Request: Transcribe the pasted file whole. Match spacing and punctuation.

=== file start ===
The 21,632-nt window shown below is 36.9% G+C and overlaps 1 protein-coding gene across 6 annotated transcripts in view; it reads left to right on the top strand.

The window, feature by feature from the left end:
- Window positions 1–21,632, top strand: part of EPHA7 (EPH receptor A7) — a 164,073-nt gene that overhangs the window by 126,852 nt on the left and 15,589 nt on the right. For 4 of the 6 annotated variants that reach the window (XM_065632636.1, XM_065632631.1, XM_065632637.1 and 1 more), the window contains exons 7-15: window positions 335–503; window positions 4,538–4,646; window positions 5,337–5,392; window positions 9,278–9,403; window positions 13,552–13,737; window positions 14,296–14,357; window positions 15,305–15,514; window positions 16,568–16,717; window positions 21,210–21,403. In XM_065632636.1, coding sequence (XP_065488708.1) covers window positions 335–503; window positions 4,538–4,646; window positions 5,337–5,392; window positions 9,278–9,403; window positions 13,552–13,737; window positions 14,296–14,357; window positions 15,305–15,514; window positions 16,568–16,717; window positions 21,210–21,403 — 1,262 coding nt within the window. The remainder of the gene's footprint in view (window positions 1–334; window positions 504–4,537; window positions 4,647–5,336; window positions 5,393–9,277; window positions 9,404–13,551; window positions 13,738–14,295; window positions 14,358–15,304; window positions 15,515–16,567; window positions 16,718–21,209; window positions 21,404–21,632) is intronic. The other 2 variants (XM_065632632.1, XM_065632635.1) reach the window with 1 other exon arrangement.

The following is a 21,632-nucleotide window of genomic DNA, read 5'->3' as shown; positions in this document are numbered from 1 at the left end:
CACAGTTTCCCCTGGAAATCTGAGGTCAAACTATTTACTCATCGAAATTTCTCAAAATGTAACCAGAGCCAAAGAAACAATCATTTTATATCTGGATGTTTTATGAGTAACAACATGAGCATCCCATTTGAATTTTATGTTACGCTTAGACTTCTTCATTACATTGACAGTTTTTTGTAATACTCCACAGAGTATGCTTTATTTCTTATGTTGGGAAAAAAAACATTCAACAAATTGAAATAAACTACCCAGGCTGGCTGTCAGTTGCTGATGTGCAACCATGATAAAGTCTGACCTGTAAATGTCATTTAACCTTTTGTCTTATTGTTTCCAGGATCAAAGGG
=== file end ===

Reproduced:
The 21,632-nt window shown below is 36.9% G+C and overlaps 1 protein-coding gene across 6 annotated transcripts in view; it reads left to right on the top strand.

The window, feature by feature from the left end:
- Window positions 1–21,632, top strand: part of EPHA7 (EPH receptor A7) — a 164,073-nt gene that overhangs the window by 126,852 nt on the left and 15,589 nt on the right. For 4 of the 6 annotated variants that reach the window (XM_065632636.1, XM_065632631.1, XM_065632637.1 and 1 more), the window contains exons 7-15: window positions 335–503; window positions 4,538–4,646; window positions 5,337–5,392; window positions 9,278–9,403; window positions 13,552–13,737; window positions 14,296–14,357; window positions 15,305–15,514; window positions 16,568–16,717; window positions 21,210–21,403. In XM_065632636.1, coding sequence (XP_065488708.1) covers window positions 335–503; window positions 4,538–4,646; window positions 5,337–5,392; window positions 9,278–9,403; window positions 13,552–13,737; window positions 14,296–14,357; window positions 15,305–15,514; window positions 16,568–16,717; window positions 21,210–21,403 — 1,262 coding nt within the window. The remainder of the gene's footprint in view (window positions 1–334; window positions 504–4,537; window positions 4,647–5,336; window positions 5,393–9,277; window positions 9,404–13,551; window positions 13,738–14,295; window positions 14,358–15,304; window positions 15,515–16,567; window positions 16,718–21,209; window positions 21,404–21,632) is intronic. The other 2 variants (XM_065632632.1, XM_065632635.1) reach the window with 1 other exon arrangement.

The following is a 21,632-nucleotide window of genomic DNA, read 5'->3' as shown; positions in this document are numbered from 1 at the left end:
CACAGTTTCCCCTGGAAATCTGAGGTCAAACTATTTACTCATCGAAATTTCTCAAAATGTAACCAGAGCCAAAGAAACAATCATTTTATATCTGGATGTTTTATGAGTAACAACATGAGCATCCCATTTGAATTTTATGTTACGCTTAGACTTCTTCATTACATTGACAGTTTTTTGTAATACTCCACAGAGTATGCTTTATTTCTTATGTTGGGAAAAAAAACATTCAACAAATTGAAATAAACTACCCAGGCTGGCTGTCAGTTGCTGATGTGCAACCATGATAAAGTCTGACCTGTAAATGTCATTTAACCTTTTGTCTTATTGTTTCCAGGATCAAAGGG